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Updated on 25th July 2022.
Dyscalculia is a stem from dyslexia where a person has trouble with numeracy, arithmetic and mathematical concepts.
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Developmental dyscalculia is a learning difficulty that affects someone’s ability to understand number concepts and acquire mathematical skills. Dyscalculia is not dependent on IQ or general intelligence and can be found across all ages, genders and ethnicities.
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Researchers don’t yet have a definite answer for what causes dyscalculia, but a few possible causes have been identified. It’s thought that the learning difficulty may be caused by genetics, as it tends to run in families. If a parent has dyscalculia, there’s a good chance that it may be passed down to their child.
In addition, some brain imaging studies have shown dissimilarities between the brain structure of people with and without dyscalculia. These studies have shown differences in the thickness and volume of parts of the brain used for mathematical processing.
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Students who have dyscalculia at school, college and university can have trouble with maths lessons while adults who have it can struggle with tasks such as budgeting, driving (e.g. recording mileage or calculating distance), cooking (e.g. knowing the quantities of ingredients for a recipe or what oven temperature to use), DIY or home maintenance (e.g. reading measurements on tape measures), reading transportation timetables and helping their children with their homework.
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Dyslexia is a learning difficulty that primarily affects the skills involved with accurate/fluent reading and spelling. Whilst it can also cause struggles with maths, this is not the sole sign of dyslexia.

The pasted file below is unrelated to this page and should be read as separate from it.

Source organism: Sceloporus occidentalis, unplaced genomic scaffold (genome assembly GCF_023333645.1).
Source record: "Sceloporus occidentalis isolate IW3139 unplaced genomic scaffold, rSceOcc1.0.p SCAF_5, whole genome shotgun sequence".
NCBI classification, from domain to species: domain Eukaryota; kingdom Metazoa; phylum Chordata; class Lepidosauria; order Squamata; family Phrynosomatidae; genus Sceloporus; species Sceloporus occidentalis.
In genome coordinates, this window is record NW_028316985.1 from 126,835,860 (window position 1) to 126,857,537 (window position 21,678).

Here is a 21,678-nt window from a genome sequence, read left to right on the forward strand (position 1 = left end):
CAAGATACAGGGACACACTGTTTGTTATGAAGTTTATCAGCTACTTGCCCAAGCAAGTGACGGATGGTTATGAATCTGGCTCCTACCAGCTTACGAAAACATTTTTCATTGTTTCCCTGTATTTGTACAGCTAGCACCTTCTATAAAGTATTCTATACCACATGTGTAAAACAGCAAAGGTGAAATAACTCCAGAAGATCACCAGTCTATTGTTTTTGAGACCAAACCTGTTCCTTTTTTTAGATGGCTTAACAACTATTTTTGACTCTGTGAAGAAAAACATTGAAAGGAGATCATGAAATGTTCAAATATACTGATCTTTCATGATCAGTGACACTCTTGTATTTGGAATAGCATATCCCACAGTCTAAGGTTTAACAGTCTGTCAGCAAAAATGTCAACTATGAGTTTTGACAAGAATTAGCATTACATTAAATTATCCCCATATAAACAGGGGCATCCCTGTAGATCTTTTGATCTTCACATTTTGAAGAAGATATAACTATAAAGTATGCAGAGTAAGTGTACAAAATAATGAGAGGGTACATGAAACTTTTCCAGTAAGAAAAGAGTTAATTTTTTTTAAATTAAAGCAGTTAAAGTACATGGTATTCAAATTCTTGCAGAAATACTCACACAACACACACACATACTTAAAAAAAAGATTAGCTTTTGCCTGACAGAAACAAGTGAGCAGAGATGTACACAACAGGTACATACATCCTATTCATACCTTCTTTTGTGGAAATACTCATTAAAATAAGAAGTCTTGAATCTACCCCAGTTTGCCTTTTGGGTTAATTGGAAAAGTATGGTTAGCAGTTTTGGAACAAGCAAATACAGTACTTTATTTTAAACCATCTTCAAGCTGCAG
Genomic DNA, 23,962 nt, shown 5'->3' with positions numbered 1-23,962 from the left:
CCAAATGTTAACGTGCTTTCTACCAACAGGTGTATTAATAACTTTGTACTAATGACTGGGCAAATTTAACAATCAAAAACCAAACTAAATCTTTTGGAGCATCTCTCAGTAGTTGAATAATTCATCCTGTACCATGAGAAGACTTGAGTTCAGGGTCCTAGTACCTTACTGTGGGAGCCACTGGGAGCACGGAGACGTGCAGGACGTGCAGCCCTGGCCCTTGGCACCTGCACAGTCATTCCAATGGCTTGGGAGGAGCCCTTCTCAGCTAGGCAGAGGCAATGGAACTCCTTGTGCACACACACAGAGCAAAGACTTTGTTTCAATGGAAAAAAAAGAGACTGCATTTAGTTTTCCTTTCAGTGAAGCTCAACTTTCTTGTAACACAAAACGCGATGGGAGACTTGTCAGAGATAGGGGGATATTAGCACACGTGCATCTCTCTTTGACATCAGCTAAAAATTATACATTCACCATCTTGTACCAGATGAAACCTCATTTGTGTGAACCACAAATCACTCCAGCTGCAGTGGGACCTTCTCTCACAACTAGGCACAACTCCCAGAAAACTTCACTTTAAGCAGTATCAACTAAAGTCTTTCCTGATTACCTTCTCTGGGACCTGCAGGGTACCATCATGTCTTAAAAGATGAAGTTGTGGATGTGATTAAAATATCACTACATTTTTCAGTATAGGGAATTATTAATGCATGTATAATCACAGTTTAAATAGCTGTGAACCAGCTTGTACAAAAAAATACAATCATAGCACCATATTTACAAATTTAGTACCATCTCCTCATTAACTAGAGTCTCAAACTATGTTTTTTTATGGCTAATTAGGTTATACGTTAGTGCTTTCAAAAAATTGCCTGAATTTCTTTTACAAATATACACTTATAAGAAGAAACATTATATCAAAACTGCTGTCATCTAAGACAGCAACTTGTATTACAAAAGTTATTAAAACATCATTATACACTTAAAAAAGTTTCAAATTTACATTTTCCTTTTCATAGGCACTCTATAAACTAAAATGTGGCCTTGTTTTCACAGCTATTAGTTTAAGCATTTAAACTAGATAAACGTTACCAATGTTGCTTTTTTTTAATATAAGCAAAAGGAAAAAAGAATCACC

On the other hand, dyscalculia is specific to difficulties with numerical concepts and doesn’t cause trouble with reading or spelling. In fact, many people with dyscalculia are great with words!
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Parents who are concerned that their children may have dyscalculia can discuss this with the special educational needs co-ordinator (SENCO) at the child’s educational facility or their GP. Extra maths coaching or tuition may be beneficial with children who have dyscalculia. Children who have suspected dyscalculia need to be referred to an educational psychologist by relevant school staff, such as SENCOs.
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The following websites have screening tests for teenagers and adults to determine if they have dyscalculia. Please note that these screening tests should only be used as indicators of dyscalculia, not formal diagnoses.
Dyslexic.com (Note: The cost of this ranges from £30.00 – £600.00)
Exceptional Individuals (Note: This screening test is free.)
Teenagers and adults who have taken any of the above tests may wish to book an appointment with their GP to discuss the results. The GP may then refer them to an educational psychologist through the British Dyslexia Foundation. Since the NHS do not classify dyscalculia as a medical issue, a test with an educational psychologist can cost £450.00.
Nat Hawley, our Head of Community, has hosted a webinar about dyscalculia. The webinar includes various maths questions that viewers can answer to determine if they’re dyscalculic. The webinar is not intended to diagnose dyscalculia. Only a medical professional can make a diagnosis.